On page 449 of this issue1, Pereverzev et al. report mechanical oscillations spontaneously generated by two weakly coupled volumes of superfluid 3He — providing a direct demonstration of its large-scale quantum behaviour.

At very low temperatures all materials tend to fall into highly ordered states. Most commonly, this order takes the form of perfect crystals, but there are exceptions. Most strikingly, the two isotopes of helium (3 He and 4 He) never solidify at all under their vapour pressures. Rather, they stay liquid to the lowest temperatures attainable, and are assumed to remain so right down to absolute zero.

This is baffling at first sight, because liquids are usually disordered, whereas the third law of thermodynamics says that, as the temperature tends to zero, the entropy of any system (that is, its disorder) should decrease towards a constant value that can be taken as zero. But ordering does also occur in the liquid heliums, albeit in momentum space rather than real (cartesian) space: they both undergo a form of Bose-Einstein condensation, in which the 4He atoms (or pairs of 3He atoms) all fall into the same quantum state, described by a macroscopic wavefunction that fills the entire volume of liquid.

By analogy with the microscopic worlds of atoms or electrons, conditions at any point in the liquid are determined by a wavefunction. Liquid motion is specified by the relative phases of the wavefunction at different points: if its phase is the same everywhere, the liquid is stationary; if in a particular direction the phase progressively advances, then the liquid is flowing in that direction. All of this makes good sense in relation to a single bath of liquid helium, or to the electron gas (also described by a macroscopic wavefunction) in a single piece of superconducting metal. But what happens when there are two separate baths, or two separate pieces of superconductor, and they are brought together?

Based on ideas introduced by Josephson2, Anderson3 and Feynman4, one can expect a variety of counter-intuitive and very striking phenomena to occur when two separately phase-coherent systems of this kind are weakly coupled together. One of these, the a.c. Josephson effect, consists of an oscillatory flow of particles to and fro through the weak link coupling the two systems. It occurs when the chemical potential μ (an average energy per particle) differs on each side. In the case of weakly coupled superconductors, the effect can be detected through the electromagnetic radiation that is created by the oscillatory current of negatively charged electrons. It is inherently much harder to demonstrate in liquid helium, partly because the oscillatory current is neutral and therefore creates no electromagnetic radiation, and partly because the weak link between the baths has to be made extraordinarily small.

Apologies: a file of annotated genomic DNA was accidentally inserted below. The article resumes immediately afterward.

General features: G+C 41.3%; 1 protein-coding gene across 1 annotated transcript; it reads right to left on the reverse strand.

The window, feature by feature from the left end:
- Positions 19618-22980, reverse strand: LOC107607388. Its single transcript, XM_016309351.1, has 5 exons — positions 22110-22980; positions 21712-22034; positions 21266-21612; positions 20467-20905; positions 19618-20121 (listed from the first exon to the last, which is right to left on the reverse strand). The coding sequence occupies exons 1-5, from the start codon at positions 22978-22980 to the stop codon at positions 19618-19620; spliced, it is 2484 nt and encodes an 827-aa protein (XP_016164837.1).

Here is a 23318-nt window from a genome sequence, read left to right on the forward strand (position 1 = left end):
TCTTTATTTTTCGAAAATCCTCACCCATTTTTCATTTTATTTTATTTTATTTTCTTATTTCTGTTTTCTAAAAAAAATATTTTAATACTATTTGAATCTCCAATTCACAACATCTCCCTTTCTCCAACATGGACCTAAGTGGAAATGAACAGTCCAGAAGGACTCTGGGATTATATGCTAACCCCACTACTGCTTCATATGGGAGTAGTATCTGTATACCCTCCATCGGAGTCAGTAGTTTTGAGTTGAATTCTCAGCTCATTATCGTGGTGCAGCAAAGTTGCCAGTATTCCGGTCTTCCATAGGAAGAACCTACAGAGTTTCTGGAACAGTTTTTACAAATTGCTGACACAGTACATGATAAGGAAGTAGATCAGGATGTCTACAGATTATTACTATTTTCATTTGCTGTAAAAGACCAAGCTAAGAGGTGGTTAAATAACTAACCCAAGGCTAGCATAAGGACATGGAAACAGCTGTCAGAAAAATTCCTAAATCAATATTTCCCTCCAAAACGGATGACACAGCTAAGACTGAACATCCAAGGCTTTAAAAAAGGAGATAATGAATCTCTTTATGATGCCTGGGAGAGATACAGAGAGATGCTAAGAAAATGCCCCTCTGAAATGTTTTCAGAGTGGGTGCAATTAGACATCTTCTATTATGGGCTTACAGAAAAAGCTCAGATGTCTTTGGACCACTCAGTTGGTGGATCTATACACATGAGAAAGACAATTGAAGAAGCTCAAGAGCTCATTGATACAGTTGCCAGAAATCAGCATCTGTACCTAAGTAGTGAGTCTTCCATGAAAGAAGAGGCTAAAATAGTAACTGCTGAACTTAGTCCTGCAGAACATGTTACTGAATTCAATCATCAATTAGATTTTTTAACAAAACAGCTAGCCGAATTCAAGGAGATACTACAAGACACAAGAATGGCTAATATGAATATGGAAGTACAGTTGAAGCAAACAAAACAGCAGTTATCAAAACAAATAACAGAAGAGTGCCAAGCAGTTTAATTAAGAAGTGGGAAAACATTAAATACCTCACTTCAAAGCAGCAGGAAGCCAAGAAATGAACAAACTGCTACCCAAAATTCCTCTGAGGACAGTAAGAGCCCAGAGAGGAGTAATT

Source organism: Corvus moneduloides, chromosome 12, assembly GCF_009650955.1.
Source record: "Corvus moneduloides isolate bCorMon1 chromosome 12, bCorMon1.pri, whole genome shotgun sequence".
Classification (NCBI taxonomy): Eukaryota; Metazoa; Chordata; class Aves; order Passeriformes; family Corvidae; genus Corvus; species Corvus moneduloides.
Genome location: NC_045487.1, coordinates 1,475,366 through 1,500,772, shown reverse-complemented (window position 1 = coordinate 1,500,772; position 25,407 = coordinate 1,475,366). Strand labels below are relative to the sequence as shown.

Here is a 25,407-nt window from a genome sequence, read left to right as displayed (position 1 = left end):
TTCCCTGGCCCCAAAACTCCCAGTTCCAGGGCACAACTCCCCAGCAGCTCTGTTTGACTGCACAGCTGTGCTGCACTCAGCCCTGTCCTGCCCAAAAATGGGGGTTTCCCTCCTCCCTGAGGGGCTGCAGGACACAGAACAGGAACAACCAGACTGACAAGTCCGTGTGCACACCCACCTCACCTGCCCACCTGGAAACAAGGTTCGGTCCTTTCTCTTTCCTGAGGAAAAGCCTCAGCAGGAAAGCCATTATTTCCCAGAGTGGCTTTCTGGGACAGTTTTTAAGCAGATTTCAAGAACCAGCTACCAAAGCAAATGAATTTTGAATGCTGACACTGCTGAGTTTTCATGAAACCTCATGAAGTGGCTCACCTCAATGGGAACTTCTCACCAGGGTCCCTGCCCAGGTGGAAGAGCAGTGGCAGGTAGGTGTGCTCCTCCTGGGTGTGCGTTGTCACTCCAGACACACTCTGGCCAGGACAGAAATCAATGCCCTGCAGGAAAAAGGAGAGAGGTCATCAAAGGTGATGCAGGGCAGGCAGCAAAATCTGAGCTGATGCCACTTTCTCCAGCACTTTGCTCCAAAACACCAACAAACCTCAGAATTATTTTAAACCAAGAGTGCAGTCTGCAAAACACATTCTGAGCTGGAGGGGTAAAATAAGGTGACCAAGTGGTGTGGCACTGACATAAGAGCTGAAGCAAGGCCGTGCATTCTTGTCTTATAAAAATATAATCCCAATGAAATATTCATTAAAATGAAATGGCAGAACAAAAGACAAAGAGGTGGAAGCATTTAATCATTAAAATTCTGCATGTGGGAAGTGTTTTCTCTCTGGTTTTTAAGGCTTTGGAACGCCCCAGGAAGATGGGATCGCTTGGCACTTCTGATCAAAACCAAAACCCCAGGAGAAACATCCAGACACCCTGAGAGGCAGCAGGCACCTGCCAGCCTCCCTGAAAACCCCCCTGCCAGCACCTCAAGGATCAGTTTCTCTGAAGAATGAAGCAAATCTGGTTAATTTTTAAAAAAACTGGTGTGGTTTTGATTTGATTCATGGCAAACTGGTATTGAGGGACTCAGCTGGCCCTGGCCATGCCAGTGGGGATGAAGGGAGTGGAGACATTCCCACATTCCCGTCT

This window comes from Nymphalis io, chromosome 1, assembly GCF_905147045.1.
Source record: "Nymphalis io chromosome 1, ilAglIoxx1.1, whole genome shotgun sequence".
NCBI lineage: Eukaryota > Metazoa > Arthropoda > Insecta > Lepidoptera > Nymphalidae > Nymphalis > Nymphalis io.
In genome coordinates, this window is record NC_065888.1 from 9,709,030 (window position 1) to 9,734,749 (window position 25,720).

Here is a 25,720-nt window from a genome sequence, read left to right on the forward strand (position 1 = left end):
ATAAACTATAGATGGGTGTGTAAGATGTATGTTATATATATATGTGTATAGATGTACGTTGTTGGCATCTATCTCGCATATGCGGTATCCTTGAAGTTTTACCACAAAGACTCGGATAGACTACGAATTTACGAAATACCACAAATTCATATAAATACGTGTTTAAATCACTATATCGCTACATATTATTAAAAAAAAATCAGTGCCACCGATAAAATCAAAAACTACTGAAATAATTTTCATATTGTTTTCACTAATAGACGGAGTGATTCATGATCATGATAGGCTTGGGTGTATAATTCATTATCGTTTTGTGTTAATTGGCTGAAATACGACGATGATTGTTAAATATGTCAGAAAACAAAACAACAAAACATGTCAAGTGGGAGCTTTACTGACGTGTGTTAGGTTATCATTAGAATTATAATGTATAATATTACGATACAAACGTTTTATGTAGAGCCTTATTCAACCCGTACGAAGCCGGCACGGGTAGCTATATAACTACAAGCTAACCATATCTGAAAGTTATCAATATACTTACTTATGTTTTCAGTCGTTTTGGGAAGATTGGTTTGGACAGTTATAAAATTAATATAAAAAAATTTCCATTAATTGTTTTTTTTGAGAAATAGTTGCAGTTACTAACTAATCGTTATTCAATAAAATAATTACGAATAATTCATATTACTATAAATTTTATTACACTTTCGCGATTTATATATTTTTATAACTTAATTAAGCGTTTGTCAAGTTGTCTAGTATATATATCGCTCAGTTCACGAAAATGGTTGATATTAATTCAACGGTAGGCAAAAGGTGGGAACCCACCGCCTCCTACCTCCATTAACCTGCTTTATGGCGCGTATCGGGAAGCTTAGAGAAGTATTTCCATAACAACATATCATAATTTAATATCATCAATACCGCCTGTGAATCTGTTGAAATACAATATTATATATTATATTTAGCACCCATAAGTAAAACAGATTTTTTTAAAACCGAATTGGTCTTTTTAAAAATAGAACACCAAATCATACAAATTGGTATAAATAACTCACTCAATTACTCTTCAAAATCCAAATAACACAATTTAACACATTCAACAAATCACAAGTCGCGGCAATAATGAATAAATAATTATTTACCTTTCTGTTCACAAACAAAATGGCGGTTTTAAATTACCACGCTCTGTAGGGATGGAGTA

Pereverzev et al.1 have created their weak link by using modern silicon microfabrication techniques, enabling them to construct 100-nm-diameter apertures in a 50-nm-thick sliver of silicon nitride. The small diameter and length are crucial to success: unless they are both comparable with, or smaller than, the healing length ξ of the superfluid (the minimum length over which the wavefunction can vary significantly), the aperture cannot be expected to function as a weak link. Given that ξ ˜ 0.1 nm for 4He, and ˜50 nm for 3He, it is clear that the stateof-the-art Berkeley technology is just good enough to see Josephson effects in superfluid 3He. Because oscillatory flow in such a tiny hole would be so slight as to be undetectable, they used 4,225 identical holes, hoping that this would amplify the effect.

The silicon chip with its tiny holes was placed in the pill-box-shaped cell sketched in Fig. 1b on page 4491. A ‘soft membrane’ divides the cell into inner and outer chambers, and can be moved by changing the voltage on an electrode, thereby applying an electrostatic force. Its position can be detected by means of a d.c. SQUID (a superconducting quantum interference device, used here as a position transducer of extreme sensitivity). Following a change in the position of the soft membrane, two things happen. First, the tiny change of pressure of the helium in the inner reservoir, as compared with that in the outer one, will change their relative values of μ, leading to oscillatory flow through the apertures. According to the Josephson relation, its frequency should be 183.7 kHz Pa−1 for 3He. Second, superimposed on the oscillation, there will be a steady flow through the apertures that reduces the pressure difference, leading to a continuous decrease towards zero in the frequency of the oscillatory flow.

The experimenters found that the amplified output of the displacement transducer, passed to audio headphones, could be heard as a ‘whistle’ of steadily decreasing pitch — precisely what was expected. Remarkably, it was the discrimination and flexibility of the human ear that led to the initial discovery. Only later were the authors able to make quantitative measurements of the frequency as a function of pressure difference between the reservoirs. Gratifyingly, these fall on a straight line whose gradient agrees with the theoretical prediction based on the Josephson relations.

The way is now open for seeking other mechanical macroscopic quantum phenomena and applications of the Josephson relations in superfluid 3He — the mechanical analogues of electrical effects in superconductors — and, perhaps, for developing a pressure transducer of extraordinary sensitivity.